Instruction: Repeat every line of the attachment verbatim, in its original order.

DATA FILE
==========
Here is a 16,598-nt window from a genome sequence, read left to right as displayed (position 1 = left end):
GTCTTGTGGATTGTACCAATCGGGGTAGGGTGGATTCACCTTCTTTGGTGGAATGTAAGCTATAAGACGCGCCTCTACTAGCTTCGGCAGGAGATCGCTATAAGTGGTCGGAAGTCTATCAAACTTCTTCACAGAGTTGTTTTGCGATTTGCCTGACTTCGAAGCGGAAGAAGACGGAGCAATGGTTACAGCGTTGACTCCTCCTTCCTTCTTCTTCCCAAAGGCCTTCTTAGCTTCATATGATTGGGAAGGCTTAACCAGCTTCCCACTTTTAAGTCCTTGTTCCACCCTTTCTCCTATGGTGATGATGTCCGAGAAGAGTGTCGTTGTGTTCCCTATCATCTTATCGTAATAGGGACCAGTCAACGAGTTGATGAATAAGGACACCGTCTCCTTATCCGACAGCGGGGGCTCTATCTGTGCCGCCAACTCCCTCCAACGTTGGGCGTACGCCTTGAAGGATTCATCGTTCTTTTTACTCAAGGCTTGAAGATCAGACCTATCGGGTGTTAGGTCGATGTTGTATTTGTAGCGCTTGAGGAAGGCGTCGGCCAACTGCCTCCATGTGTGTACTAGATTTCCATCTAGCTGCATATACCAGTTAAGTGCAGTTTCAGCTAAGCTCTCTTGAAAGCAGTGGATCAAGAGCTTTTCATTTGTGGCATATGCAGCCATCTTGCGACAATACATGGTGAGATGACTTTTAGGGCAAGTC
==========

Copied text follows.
Here is a 16,598-nt window from a genome sequence, read left to right as displayed (position 1 = left end):
GTCTTGTGGATTGTACCAATCGGGGTAGGGTGGATTCACCTTCTTTGGTGGAATGTAAGCTATAAGACGCGCCTCTACTAGCTTCGGCAGGAGATCGCTATAAGTGGTCGGAAGTCTATCAAACTTCTTCACAGAGTTGTTTTGCGATTTGCCTGACTTCGAAGCGGAAGAAGACGGAGCAATGGTTACAGCGTTGACTCCTCCTTCCTTCTTCTTCCCAAAGGCCTTCTTAGCTTCATATGATTGGGAAGGCTTAACCAGCTTCCCACTTTTAAGTCCTTGTTCCACCCTTTCTCCTATGGTGATGATGTCCGAGAAGAGTGTCGTTGTGTTCCCTATCATCTTATCGTAATAGGGACCAGTCAACGAGTTGATGAATAAGGACACCGTCTCCTTATCCGACAGCGGGGGCTCTATCTGTGCCGCCAACTCCCTCCAACGTTGGGCGTACGCCTTGAAGGATTCATCGTTCTTTTTACTCAAGGCTTGAAGATCAGACCTATCGGGTGTTAGGTCGATGTTGTATTTGTAGCGCTTGAGGAAGGCGTCGGCCAACTGCCTCCATGTGTGTACTAGATTTCCATCTAGCTGCATATACCAGTTAAGTGCAGTTTCAGCTAAGCTCTCTTGAAAGCAGTGGATCAAGAGCTTTTCATTTGTGGCATATGCAGCCATCTTGCGACAATACATGGTGAGATGACTTTTAGGGCAAGTC